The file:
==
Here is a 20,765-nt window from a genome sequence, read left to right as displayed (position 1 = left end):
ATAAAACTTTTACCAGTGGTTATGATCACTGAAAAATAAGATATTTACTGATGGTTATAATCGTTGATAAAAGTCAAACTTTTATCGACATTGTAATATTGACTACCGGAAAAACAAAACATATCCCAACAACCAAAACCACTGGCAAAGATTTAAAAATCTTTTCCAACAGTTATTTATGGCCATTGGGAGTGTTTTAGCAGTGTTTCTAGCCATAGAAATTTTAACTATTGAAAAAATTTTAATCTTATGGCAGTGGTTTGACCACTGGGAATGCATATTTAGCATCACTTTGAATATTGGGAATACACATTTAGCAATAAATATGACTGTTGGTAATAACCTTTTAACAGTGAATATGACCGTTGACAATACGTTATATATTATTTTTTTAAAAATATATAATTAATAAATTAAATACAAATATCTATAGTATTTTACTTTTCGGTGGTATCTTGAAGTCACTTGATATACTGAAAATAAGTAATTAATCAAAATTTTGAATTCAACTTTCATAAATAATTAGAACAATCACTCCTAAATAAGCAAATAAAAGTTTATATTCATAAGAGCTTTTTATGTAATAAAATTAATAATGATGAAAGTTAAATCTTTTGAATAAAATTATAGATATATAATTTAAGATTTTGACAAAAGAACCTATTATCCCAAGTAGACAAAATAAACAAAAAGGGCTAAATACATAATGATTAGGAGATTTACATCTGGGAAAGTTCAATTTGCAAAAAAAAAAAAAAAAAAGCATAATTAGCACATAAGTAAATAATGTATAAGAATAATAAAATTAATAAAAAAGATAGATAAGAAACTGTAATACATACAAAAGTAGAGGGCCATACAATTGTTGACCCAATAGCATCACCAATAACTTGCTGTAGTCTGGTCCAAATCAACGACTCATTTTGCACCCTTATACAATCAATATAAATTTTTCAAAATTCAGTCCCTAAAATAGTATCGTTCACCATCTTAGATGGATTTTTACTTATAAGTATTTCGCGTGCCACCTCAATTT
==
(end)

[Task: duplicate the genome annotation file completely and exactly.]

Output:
Here is a 20,765-nt window from a genome sequence, read left to right as displayed (position 1 = left end):
ATAAAACTTTTACCAGTGGTTATGATCACTGAAAAATAAGATATTTACTGATGGTTATAATCGTTGATAAAAGTCAAACTTTTATCGACATTGTAATATTGACTACCGGAAAAACAAAACATATCCCAACAACCAAAACCACTGGCAAAGATTTAAAAATCTTTTCCAACAGTTATTTATGGCCATTGGGAGTGTTTTAGCAGTGTTTCTAGCCATAGAAATTTTAACTATTGAAAAAATTTTAATCTTATGGCAGTGGTTTGACCACTGGGAATGCATATTTAGCATCACTTTGAATATTGGGAATACACATTTAGCAATAAATATGACTGTTGGTAATAACCTTTTAACAGTGAATATGACCGTTGACAATACGTTATATATTATTTTTTTAAAAATATATAATTAATAAATTAAATACAAATATCTATAGTATTTTACTTTTCGGTGGTATCTTGAAGTCACTTGATATACTGAAAATAAGTAATTAATCAAAATTTTGAATTCAACTTTCATAAATAATTAGAACAATCACTCCTAAATAAGCAAATAAAAGTTTATATTCATAAGAGCTTTTTATGTAATAAAATTAATAATGATGAAAGTTAAATCTTTTGAATAAAATTATAGATATATAATTTAAGATTTTGACAAAAGAACCTATTATCCCAAGTAGACAAAATAAACAAAAAGGGCTAAATACATAATGATTAGGAGATTTACATCTGGGAAAGTTCAATTTGCAAAAAAAAAAAAAAAAAAGCATAATTAGCACATAAGTAAATAATGTATAAGAATAATAAAATTAATAAAAAAGATAGATAAGAAACTGTAATACATACAAAAGTAGAGGGCCATACAATTGTTGACCCAATAGCATCACCAATAACTTGCTGTAGTCTGGTCCAAATCAACGACTCATTTTGCACCCTTATACAATCAATATAAATTTTTCAAAATTCAGTCCCTAAAATAGTATCGTTCACCATCTTAGATGGATTTTTACTTATAAGTATTTCGCGTGCCACCTCAATTT